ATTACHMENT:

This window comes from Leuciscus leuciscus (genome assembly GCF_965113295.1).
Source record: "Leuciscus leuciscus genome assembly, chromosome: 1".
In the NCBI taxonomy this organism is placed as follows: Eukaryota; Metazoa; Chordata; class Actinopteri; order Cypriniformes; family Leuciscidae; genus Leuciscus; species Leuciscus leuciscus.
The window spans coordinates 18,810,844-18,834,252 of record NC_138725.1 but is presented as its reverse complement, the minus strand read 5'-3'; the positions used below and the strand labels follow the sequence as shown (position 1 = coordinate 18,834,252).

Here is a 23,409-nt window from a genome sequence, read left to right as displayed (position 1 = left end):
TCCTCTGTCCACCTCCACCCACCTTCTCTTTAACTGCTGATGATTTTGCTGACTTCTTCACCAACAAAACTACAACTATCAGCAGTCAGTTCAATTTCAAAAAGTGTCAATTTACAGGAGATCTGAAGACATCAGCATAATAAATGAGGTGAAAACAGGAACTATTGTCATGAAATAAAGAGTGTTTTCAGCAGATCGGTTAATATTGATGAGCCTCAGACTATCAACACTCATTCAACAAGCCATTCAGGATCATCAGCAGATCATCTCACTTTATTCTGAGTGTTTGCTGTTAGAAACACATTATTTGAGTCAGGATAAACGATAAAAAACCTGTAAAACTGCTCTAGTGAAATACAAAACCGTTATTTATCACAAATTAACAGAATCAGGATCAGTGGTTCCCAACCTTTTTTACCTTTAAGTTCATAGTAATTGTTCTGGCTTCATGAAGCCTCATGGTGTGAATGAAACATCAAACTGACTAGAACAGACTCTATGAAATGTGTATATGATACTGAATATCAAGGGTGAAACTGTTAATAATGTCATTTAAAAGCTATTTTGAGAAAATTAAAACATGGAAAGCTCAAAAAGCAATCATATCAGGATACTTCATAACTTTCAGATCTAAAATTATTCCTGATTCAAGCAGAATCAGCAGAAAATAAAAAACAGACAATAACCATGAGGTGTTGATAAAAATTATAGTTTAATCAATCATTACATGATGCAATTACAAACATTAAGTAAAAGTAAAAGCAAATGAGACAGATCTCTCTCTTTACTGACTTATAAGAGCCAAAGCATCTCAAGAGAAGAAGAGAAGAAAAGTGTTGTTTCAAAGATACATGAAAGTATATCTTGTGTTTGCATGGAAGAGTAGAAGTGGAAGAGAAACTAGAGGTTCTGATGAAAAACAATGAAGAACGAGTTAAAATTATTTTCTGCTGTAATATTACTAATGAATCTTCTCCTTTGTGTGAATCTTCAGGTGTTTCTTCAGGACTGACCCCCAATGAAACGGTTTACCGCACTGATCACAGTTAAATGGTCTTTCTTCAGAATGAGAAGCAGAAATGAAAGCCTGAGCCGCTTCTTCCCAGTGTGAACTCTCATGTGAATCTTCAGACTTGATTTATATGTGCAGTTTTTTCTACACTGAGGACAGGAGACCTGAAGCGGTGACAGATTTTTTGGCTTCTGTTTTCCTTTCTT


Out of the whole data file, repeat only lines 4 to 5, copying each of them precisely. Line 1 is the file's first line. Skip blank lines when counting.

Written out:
The window spans coordinates 18,810,844-18,834,252 of record NC_138725.1 but is presented as its reverse complement, the minus strand read 5'-3'; the positions used below and the strand labels follow the sequence as shown (position 1 = coordinate 18,834,252).

Here is a 23,409-nt window from a genome sequence, read left to right as displayed (position 1 = left end):